The Watergate burglars almost got away with it. By one account, the break-in was well planned, even down to making sure an office door stayed unlocked by putting a piece of tape across the locking mechanism.
But the burglars forgot one important detail: The tape should have gone across the lock vertically, not horizontally. Had they not overlooked this, a patrolling security guard might never have noticed the ends of the tape on the outside of the door and discovered the crime in progress. And we all know how that story ends.
There’s a lesson here for marketers, albeit with much smaller stakes (because, let’s face it, as caught up as you may be in your company’s success, the presidency is a lot more important to a lot more of us). A great strategy needs to be backed up with attention to the details. And as this week’s case study demonstrates, righting one overlooked detail can make a big difference.
Using the “Electronic Touch”
Charles Schwab & Co Inc. has a solid email marketing strategy. One piece of it allows customers to subscribe to 35 email alerts providing news, stock prices, and information on the portfolio of stocks and mutual funds they follow. MyClosingSummary, for example, has more than 300,000 subscribers. Subscribers can see clear Schwab branding, easy-on-the-eyes formatting, clickable links, useful columns and tables, and more.
Well, most of them could, anyway. Last year Schwab teamed up with Quris, a firm specializing in “electronic touch,” and Quris took a quick inventory of the email marketing alerts. It discovered that America Online customers made up a large percentage of the Schwab database — about 28 percent — but the email messages they received were of much lower quality than those sent to others, thanks to the AOL email client.
Schwab hadn’t designed alerts to work well with AOL’s email program, and so AOL customers were missing out. There was little formatting and no interactivity with the Schwab Web site. AOL had a history of being tough on email marketers (the client didn’t always support much HTML capability), but the release of 6.0 changed this. Schwab just hadn’t changed with it.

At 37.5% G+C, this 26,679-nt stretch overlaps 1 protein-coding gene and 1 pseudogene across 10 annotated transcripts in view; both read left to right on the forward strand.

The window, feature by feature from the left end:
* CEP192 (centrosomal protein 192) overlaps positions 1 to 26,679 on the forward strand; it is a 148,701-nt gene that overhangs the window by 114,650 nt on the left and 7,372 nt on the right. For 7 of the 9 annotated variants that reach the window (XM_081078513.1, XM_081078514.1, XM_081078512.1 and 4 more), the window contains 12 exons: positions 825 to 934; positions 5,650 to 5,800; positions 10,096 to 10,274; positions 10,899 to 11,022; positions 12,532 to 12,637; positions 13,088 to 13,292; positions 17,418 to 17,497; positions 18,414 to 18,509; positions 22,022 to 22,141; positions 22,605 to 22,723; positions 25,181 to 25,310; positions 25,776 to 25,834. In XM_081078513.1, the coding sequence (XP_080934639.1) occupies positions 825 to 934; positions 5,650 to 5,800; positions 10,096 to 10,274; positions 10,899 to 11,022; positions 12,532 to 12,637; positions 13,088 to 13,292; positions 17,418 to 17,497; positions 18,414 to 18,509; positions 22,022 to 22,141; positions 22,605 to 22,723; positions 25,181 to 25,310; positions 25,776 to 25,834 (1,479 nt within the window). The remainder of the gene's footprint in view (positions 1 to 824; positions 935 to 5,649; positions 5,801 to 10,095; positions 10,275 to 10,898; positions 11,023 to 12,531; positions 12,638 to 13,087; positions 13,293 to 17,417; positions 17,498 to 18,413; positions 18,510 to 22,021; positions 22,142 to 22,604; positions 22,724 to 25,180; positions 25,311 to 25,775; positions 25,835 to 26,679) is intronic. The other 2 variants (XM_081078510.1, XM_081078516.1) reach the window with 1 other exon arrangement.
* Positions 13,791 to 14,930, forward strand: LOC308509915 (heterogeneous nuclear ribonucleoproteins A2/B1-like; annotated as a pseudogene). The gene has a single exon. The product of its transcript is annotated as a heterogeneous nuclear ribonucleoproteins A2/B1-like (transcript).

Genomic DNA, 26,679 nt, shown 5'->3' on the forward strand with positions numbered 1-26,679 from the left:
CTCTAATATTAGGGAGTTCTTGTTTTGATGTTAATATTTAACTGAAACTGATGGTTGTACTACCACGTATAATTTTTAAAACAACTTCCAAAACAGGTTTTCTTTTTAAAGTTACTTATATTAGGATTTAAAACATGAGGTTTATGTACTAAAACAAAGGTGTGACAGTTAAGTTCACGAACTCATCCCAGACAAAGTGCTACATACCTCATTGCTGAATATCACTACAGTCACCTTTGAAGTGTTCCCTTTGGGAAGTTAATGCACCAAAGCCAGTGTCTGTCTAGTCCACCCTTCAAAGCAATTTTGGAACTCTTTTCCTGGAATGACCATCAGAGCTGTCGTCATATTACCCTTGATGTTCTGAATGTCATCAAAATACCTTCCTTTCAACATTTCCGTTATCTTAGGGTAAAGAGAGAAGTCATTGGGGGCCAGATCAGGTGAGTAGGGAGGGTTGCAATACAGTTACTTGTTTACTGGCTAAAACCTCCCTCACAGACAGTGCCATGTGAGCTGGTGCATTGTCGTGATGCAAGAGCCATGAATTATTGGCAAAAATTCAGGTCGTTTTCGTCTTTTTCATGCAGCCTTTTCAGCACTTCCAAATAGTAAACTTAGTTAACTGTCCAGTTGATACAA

Improving the AOL User Experience
So Quris helped create a template that would make the AOL user experience better. Schwab’s AOL email users now receive email alerts with top-bar navigation, Schwab branding, clearly formatted layout, evenly spaced fonts and financial data tables, and hotlinked ticker symbols. In the before and after pictures, you can see the difference for yourself.
Did Schwab clients notice the change? They sure did. Unfortunately (for Schwab and us outsiders studying this case), Schwab didn’t track how AOL user interactivity increased. But the company did send out a survey to AOL users. It found that 63 percent rated the enhancements extremely or fairly useful, and 64 percent said their overall satisfaction had increased. Plus the same day the newly formatted alerts went out, Schwab’s call center received several calls applauding the updates.
There are several possible explanations as to why AOL customers were somewhat overlooked. Floriana Spezza, the marketing director at Quris, says part of the reason is that the companies were surprised AOL users made up such a large part of the customer base. They had anticipated between a tenth to two-tenths, not between a quarter and a third. Plus, she adds, when a business engages a service bureau, it’s usually to get help with a new campaign, not to scrutinize what’s currently going on.
So maybe it’s time that you sat down and took a look at the details concerning your own current email marketing efforts. Not doing so could be almost criminal.